5- SET UP OFF-SITE STORAGE. If you plan to use apps like OBS to record gameplay, you need to think about video storage, which can take up a lot of storage space quickly. If you have a NAS system (Network Attached Storage), find out how much storage you can use. You may need to record to an off-site storage service to allow space for students to continually record. A good solution might be to use Google Drive if you’re using Google for Education. In that case, you can mount a Google Drive to the PCs, easily linked through student Google accounts, and record to that drive. All recordings would be safely and securely stored, but make sure you have the bandwidth available for the number of computers you plan to simultaneously have recording off-site, and make sure to have any necessary privacy considerations in place for student data storage.

6- USE AN LMS TO BUILD COURSE CONTENT. As you build your esports program, consider how you plan to teach courses in future semesters and years. While there are a number of learning management systems available, Gameplan has one of the best interfaces for esports instruction, and includes an ever-expanding amount of esports content that can be used for classroom use or esports team coaching. Once a lesson is selected or customized, a teacher or coach can assign that content without having to start from scratch each time the lesson is used. Gameplan also has the ability to assign drills that can be completed with text, images, or video, including a VOD review tool that is groundbreaking in its abilities. Whatever platform you choose, take the time to plan for multiple years of instruction- save your work to avoid recreating material semester after semester!

7- SET PERMISSIONS WITH YOUR IT DEPT. As with everything, there is an appropriate time and place for gaming. Some games and software may be appropriate for an esports team, but not for in-class use. The same applies to certain software communication apps like Discord and media apps like Spotify, which would most likely be restricted during the school day, but allowed after school when an esports team is practicing or playing a match. Every network is different in its approach to security, so you need to meet with your IT team and discuss how restrictions can be made. As an example, some districts create network rules that restrict certain apps like Discord during school hours, but allow it as a communications platform during esports team practices and matches. Each school may have different needs or views on software use, so think about what makes the most sense for your situation, and check with your IT department on how to best set appropriate limitations on each application.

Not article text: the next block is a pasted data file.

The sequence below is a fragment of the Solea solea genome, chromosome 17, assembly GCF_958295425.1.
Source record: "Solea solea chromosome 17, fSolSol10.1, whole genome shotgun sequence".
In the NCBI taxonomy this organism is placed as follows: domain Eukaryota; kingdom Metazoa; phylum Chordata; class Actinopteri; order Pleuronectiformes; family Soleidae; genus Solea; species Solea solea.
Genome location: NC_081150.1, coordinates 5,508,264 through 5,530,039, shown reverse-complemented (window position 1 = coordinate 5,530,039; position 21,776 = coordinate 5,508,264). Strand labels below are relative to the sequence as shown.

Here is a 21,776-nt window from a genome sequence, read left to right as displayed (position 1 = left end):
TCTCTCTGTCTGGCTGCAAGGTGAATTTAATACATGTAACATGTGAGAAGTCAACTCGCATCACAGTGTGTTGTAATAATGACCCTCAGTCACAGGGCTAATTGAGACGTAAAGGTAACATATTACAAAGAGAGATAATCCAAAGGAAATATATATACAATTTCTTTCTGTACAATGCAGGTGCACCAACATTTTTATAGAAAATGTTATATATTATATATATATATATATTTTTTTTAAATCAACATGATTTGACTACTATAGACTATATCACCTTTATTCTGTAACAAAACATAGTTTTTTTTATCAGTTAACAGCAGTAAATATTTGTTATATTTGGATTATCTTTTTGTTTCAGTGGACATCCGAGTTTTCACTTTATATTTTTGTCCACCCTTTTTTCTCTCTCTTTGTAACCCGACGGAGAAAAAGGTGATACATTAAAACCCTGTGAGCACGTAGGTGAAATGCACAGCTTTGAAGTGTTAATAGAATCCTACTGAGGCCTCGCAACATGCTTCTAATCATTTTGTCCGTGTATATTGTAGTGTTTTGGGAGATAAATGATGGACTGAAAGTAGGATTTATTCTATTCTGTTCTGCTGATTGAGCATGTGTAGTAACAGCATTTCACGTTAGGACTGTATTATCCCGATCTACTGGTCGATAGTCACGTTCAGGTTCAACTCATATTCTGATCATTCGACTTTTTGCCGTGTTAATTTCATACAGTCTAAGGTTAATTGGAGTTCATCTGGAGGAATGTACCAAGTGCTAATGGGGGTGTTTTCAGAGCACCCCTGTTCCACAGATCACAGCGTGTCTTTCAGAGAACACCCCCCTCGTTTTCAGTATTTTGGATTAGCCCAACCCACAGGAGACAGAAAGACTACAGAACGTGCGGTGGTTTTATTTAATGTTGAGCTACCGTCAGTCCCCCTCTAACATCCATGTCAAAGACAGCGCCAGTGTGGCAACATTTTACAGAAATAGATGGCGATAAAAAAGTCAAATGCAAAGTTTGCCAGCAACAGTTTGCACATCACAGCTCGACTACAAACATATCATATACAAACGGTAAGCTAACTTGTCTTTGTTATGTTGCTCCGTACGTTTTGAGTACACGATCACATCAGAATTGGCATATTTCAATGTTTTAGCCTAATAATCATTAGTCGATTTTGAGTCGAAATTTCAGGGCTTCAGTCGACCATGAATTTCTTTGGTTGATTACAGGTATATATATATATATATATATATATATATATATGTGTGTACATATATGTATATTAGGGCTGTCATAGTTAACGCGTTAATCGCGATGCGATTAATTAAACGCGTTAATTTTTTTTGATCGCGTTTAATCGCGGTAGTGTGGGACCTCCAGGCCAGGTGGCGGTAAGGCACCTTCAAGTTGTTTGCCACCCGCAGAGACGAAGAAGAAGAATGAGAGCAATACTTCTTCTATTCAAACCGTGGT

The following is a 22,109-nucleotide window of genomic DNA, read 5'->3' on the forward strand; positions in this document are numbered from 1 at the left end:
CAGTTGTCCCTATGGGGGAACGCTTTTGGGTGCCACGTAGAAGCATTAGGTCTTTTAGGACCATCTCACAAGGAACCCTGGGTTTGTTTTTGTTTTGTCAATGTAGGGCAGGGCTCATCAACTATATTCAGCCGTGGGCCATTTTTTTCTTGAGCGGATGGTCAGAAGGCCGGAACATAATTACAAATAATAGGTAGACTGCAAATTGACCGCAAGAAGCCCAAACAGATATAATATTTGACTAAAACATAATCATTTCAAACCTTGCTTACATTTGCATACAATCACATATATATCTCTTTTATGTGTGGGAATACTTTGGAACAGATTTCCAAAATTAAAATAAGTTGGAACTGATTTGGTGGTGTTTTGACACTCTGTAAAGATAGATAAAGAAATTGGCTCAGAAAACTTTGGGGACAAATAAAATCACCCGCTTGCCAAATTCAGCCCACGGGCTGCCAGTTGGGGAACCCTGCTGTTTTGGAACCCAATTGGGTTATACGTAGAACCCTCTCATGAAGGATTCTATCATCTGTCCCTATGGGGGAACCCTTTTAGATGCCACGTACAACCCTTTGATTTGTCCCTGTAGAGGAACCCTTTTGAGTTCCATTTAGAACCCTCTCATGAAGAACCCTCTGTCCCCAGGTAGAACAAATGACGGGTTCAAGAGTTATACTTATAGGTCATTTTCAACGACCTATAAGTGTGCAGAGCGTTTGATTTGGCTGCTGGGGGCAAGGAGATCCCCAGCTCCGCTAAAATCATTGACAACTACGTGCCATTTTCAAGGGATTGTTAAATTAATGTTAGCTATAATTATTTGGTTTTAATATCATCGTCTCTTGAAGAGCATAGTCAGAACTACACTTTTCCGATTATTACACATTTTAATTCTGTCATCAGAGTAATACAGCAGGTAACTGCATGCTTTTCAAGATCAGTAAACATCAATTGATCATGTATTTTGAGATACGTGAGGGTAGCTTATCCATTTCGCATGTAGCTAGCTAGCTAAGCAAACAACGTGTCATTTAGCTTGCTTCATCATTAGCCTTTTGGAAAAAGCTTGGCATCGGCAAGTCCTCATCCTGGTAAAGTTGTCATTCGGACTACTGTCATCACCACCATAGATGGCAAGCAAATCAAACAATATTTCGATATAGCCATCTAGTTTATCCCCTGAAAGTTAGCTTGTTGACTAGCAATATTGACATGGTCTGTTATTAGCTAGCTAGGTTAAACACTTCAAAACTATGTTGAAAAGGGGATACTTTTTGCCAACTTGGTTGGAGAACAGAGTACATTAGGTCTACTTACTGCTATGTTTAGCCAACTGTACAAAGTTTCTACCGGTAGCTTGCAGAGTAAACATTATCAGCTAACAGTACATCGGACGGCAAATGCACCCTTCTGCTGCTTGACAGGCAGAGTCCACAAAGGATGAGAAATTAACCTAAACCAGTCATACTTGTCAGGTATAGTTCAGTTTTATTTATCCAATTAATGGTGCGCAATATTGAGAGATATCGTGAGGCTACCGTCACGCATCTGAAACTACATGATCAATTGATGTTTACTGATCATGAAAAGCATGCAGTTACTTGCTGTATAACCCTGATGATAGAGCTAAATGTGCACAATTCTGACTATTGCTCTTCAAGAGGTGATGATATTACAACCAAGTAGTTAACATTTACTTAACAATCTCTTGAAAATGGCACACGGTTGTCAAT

8- MAINTAIN A FLEXIBLE MINDSET. Nothing is more certain in the technology world than change. As you continue to build your program, realize that experience will be your best teacher, and you shouldn’t be afraid to fail forward. Many students may be interested in esports and tech in a way that allows them to take leadership roles, and their experience and ideas will be invaluable to developing your program. They know the games, they know the strategies, and they most likely know the tech. Let them shine in both class and team settings, and be willing to learn and adapt from their expertise when appropriate. You may want to include a few interested, trustworthy students in the esports program design process to ensure you’re on the right track with student interest. And remember that things will go wrong and tech bugs will need to be worked out, particularly in your first year of the program. Take those moments as learning opportunities to improve, and make notes for future reference on how to avoid the pitfalls you’ve encountered.

9- GOOD LUCK, HAVE FUN! Part of the allure of esports is the enjoyment that it brings to players. Amongst all the setup and tech, and all the curriculum and rules, remember that students are drawn to things that are fun. If you can create a program that delivers hard and soft skills development with a CTE focus, fosters a sense of identity and community, and lets kids enjoy their time in school, then you’re well on your way to building a solid scholastic esports program. Best of luck on your journey!

Jim Rand is a veteran educator and esports coach at Griswold Public Schools in Griswold, Connecticut.  He was one of the designers of the Nexus lab at Griswold High School, and has implemented credit-bearing scholastic esports classes into the district’s course offerings.  In addition, Jim has coached four seasons of high school esports, and is currently working on the expansion of course offerings in Griswold, including instruction on streaming, shoutcasting, and cybersecurity.  He has spoken at numerous regional conferences, advocating for esports in education, and has assisted districts implementing their own scholastic esports programs.